Originally created 03/03/98

Georgia tribe led by women

EDITORS'S NOTE: In honor of Women's History Month, The Augusta Chronicle will run a series of articles in March on historically significant women from this area.

In the spring of 1540, Spanish explorer Hernando De Soto met a young Indian woman floating on the Savannah River near Augusta. She was accompanied by warriors and bore a gift of pearls.

A federal government commission in the 1930s called her the Cleopatra of Georgia. She was the niece of the only female chief in the Cofitachequi tribe.

"She was one of the ruling elite of the native Southeast, a society that had a little flash in history and then was gone," says Dr. Charles Hudson, professor of anthropology at the University of Georgia and author of the book Knights of Spain, Warriors of the Sun.

New evidence suggests that the lady of Cofitachequi wasn't actually from the Garden City but lived a little closer to Camden, S.C., on the Wateree River, Dr. Hudson says.

The Cofitachequi was a matrilinear tribe -- the crown was passed down through the mothers -- but this South Carolina tribe was the only one in the Southeast with a female chief. They believed she descended from the Sun God, so her hut was on a mound above the people, like the sun shines above the Earth. She controlled the distribution of food, mica and shells for ornaments.

When the chief spotted De Soto and his men wandering along the river, she sent her niece to greet them. Then the chief took off.

"Seemingly, she absconded, she left," Dr. Hudson says. "They couldn't find her."

In a decorated, roofed canoe, the chief's niece was carried across the river drawn by her warriors' canoe. De Soto's men thought she looked like Cleopatra, the queen of the Nile, so they dubbed her the Queen of Georgia. They called her "La Senora de Cofitachequi," the lady of Cofitachequi, Dr. Hudson says.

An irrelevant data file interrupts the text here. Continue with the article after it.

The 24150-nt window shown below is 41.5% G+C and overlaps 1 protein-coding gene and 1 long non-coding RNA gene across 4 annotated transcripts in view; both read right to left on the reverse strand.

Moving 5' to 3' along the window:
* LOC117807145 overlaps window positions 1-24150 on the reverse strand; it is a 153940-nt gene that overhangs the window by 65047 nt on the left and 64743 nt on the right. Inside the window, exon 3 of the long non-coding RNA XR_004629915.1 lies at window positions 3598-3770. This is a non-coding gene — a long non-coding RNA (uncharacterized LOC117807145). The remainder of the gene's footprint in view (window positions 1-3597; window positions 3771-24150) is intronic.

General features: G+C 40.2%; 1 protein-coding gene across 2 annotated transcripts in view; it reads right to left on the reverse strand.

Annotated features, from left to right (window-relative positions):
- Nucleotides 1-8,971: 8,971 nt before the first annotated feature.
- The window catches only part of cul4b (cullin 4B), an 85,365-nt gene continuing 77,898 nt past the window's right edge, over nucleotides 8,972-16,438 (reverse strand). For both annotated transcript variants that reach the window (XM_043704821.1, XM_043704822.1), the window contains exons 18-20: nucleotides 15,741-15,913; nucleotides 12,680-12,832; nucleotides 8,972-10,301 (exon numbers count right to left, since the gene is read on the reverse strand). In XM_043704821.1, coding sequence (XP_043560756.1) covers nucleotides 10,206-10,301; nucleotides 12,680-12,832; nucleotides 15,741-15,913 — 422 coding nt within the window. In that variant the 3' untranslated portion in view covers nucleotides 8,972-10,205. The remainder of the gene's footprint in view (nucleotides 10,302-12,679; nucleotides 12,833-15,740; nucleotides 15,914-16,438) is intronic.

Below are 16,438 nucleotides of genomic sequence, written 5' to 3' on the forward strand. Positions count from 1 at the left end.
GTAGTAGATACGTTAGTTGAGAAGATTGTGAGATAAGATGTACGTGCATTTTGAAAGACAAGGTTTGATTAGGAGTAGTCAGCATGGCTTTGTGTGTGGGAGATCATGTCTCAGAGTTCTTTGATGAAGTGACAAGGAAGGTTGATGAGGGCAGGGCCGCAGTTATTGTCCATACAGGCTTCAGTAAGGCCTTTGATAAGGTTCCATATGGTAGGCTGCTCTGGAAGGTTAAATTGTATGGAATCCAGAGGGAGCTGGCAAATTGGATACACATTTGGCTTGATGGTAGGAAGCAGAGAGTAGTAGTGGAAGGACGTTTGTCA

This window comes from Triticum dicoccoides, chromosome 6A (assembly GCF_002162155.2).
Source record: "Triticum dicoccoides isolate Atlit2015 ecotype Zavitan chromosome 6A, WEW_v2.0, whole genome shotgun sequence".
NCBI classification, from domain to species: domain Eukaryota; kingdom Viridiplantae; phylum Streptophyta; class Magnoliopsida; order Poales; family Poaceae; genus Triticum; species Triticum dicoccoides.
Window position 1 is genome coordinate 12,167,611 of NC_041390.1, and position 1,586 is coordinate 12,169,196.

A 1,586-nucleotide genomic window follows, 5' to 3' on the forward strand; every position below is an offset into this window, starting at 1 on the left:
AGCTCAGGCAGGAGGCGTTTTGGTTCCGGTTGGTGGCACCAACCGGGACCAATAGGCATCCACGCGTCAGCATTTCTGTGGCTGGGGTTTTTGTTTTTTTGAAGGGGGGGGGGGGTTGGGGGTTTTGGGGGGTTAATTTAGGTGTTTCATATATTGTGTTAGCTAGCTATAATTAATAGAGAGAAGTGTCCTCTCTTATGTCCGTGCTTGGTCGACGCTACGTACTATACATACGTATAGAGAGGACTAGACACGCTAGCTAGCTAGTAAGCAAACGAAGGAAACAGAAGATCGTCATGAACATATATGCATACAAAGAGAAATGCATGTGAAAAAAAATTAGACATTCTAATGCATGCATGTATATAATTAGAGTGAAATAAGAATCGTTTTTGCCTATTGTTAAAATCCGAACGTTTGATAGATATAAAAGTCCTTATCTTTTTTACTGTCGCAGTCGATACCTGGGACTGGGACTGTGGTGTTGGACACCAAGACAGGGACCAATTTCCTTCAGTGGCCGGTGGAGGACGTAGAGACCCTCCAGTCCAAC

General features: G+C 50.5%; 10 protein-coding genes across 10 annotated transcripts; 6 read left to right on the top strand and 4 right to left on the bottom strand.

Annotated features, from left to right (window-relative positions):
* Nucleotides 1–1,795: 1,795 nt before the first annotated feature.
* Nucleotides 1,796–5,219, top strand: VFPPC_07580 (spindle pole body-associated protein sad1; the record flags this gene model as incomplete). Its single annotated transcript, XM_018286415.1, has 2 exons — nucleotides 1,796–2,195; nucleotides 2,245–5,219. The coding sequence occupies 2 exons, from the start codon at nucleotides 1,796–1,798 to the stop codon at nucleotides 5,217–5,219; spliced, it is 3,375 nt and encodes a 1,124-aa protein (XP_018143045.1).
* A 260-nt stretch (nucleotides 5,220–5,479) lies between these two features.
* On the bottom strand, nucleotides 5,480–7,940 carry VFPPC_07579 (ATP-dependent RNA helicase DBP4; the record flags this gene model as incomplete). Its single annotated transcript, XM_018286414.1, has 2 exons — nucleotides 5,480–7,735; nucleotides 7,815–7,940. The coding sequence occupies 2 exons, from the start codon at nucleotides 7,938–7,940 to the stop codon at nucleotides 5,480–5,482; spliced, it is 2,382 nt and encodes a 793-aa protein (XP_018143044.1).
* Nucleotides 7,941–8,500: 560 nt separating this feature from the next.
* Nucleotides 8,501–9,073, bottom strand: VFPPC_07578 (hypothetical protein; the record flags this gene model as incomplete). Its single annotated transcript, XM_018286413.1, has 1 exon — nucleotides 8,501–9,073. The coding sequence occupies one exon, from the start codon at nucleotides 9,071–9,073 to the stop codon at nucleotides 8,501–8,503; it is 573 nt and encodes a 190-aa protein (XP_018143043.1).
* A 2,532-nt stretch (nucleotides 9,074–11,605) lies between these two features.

De Soto gave her a ruby and gold ring. In return, she gave him a string of freshwater pearls long enough to wrap around his neck three times and still touch his knees.

De Soto had been expecting gold and silver, which the Aztecs and the Incas had offered other explorers. But all she had were Tennessee pearls.

She gave them access to the tribe's burial grounds, where hundreds of pounds of river pearls were stored. But that wasn't enough for him.

When De Soto decided to leave, he took her too. That way, he made sure her subjects obeyed him.

They made their way through Georgia and were just about to cross the Tennessee Valley (near Morgantown) when she excused herself to go to bushes. She never came back.

"If they had gone over the valley, she may have been among enemies," Dr. Hudson says. "That's why she may have quit."

A black slave left with her. He never came back either.

The Cofitachequi tribe vanished after the conquistadors' visit.

"The whole social order collapsed after De Soto left," Dr. Hudson says. That's when the Creek, Cherokee and Choctaw developed. Smallpox, diphtheria, measles -- diseases the Indians were not protected against -- killed them one by one.


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